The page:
The Independent Corrupt Practices and Other Related Offences Commission (ICPC) Tuesday said senators and members of the House of Representatives who failed to execute constituency projects will be prosecuted.
Also, all companies engaged for the failed or abandoned projects will face trial.
But the commission, however, opposed to plea bargain by corrupt elements because the nation’s laws allow it.
Over N1trillion has been released by the Federal Government for constituency projects since 1999. The funds include the N200 billion by the administration of President Muhammadu Buhari from 2015 to 2017.
About 37 per cent to 40 per cent of the projects have either been completed or ongoing in the last 20 years.
Many senators and representatives were found to have diverted the funds, using their personal companies. Some abandoned the projects.
Of the 2,516 projects tracked by BudgIT Nigeria between 2015 and 2017, 918 were not done, 395 are ongoing and 214 cannot be located.
The Chairman of ICPC, Prof. Bolaji Owasanoye, yesterday said the anti-graft commission had demanded a list of all constituency projects and presented budgets to make senators and representatives account for the funds they got.
Owasanoye, who spoke at the launch of Constituency Projects Tracking Group (CPTG), said ICPC will also publish the names of those behind the project failures.
The tracking will cover outgoing senators and Representatives in the 8th National Assembly.
He said ICPC was collaborating with the Nigerian Institute of Quantity Surveyors (NIQS) to evaluate whether or not the projects executed were commensurate with the budgetary allocations.
The ICPC chairman said: “We are mindful of the fact that this is a Herculean task as constituency projects dot the entire landscape but we will overcome the challenges one way or another.
“Affected companies and their directors will also be prosecuted. We also hope to publish the names of those behind the project failures for possible social sanctions in their communities.”
Owasanoye regretted that constituency projects had been turned into avenues of corruption.
He added: “Constituency projects are intended for developmental projects, such as provision of water, rural electrification, rural clinics, schools, community centres and bursary for indigent students.
“In the light of annual budgetary allocations to constituency projects and based on actual releases by the government, it is firmly believed that the impact of constituency projects on the lives of ordinary Nigerians ought to be more visible.
“Regrettably, available statistics from open sources paint a bleak picture of the level of performance or delivery of constituency projects.
“Over the years, constituency projects have become enmeshed in controversy among non-state actors, the promoters of the projects and the communities that are supposed to benefit from the projects.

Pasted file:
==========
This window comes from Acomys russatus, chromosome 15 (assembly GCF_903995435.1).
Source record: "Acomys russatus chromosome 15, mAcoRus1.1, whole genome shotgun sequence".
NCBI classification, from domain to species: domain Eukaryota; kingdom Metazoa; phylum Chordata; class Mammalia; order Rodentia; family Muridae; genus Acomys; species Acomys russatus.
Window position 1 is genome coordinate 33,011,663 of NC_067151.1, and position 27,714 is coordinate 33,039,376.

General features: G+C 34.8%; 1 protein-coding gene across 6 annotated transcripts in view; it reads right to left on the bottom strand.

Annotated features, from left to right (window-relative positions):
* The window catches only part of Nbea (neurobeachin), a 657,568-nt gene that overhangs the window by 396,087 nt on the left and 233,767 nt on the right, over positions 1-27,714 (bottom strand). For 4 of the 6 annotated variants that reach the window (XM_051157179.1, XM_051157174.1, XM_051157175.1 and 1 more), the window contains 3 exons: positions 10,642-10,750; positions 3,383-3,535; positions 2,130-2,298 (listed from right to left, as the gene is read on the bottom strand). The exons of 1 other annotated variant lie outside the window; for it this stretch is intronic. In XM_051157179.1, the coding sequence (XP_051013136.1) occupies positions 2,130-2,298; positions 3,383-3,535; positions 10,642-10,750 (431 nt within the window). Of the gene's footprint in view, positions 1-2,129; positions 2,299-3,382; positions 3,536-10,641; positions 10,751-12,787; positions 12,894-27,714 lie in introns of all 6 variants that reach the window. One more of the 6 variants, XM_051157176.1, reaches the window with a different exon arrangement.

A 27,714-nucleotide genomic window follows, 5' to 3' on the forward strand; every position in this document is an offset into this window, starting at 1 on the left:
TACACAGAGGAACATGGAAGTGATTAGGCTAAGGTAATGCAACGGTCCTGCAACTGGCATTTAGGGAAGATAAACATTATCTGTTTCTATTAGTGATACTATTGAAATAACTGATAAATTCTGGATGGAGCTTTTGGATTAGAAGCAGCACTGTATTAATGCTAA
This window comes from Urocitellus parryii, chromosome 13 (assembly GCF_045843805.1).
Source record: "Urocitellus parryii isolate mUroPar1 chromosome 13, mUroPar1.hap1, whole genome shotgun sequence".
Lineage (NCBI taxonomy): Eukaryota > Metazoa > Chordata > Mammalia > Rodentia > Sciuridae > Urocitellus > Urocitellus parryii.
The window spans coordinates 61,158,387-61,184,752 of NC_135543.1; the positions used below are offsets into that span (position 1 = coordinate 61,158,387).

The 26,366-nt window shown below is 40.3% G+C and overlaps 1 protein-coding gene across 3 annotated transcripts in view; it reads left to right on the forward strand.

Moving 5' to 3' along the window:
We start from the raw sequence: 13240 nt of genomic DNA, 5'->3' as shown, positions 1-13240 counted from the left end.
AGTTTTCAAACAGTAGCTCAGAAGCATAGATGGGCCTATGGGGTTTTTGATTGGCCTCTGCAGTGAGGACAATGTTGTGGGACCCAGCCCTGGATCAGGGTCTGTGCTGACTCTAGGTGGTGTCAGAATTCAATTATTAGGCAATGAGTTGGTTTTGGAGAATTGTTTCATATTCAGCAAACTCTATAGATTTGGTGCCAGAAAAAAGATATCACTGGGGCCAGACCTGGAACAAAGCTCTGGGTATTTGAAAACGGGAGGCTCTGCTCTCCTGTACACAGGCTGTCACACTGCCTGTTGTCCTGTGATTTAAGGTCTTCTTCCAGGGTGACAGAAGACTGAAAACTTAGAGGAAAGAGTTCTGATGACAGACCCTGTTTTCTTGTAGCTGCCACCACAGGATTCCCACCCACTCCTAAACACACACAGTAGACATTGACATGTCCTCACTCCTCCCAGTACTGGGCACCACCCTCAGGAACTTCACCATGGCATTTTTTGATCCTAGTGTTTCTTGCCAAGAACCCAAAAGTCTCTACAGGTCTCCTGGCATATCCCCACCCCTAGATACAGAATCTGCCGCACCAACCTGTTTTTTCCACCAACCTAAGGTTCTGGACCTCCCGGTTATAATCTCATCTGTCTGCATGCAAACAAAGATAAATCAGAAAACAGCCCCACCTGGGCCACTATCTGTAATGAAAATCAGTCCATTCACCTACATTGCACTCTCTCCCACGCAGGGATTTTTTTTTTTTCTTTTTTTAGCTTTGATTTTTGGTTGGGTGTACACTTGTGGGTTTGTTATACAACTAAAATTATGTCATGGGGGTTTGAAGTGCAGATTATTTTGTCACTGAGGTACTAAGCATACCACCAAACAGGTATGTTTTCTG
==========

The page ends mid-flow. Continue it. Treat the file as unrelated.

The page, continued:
“The concern is that in Nigeria, rather than address the needs of constituents; many constituency projects have become avenues of corruption.”
Owasanoye gave some three-year statistics which revealed how senators and Representatives have paid lip service to constituency projects.
He said: “The level of implementation of constituency projects in 16 focus states for 2015 is revealing. Out of 436 constituency projects for the year that were tracked, 145 were completed, 77 ongoing while 211 were not executed at all.
“For 2016, out of a total of 852 constituency projects in 20 states in the 2016 Budget that were tracked, 350 were completed, 118 were ongoing, 41 locations not specified in the budget and 343 not done or performed.
“In 2017, a total of 1,228 constituency projects in the budget were tracked for performance as at June 2018. Out of these, 478 were completed, 173 in unspecified location, 200 ongoing, 13 abandoned and 364 not started. The level of performance of constituency projects is therefore disputable.”
The ICPC chairman unfolded plans to collaborate with the media and Civil Society Organisations to fight corruption.
But he warned against reckless whistleblowing and declared that the commission will deal with anyone who misleads it.
He said: “We hope to have a robust relationship with the media and civil society. Not just in Constituency Project Monitoring and role of CSOs and media as partners in giving credible intelligence and evidence of corruption rather than generalised accusations or allegations of wrongdoing but specifics that help to make investigation seamless.
“We also want to caution CSOs to avoid misleading ICPC with intelligence that have no foundation in the name of whistleblowing. We have had one or two experiences of reckless and irresponsible allegations of wrongdoing against prominent citizens provided by CSOs.
“But for the cautious approach of the commission, the outcomes would have been embarrassing. We want to say loud and clear that there will be dire consequences in accordance with the law for anyone that misleads the commission.”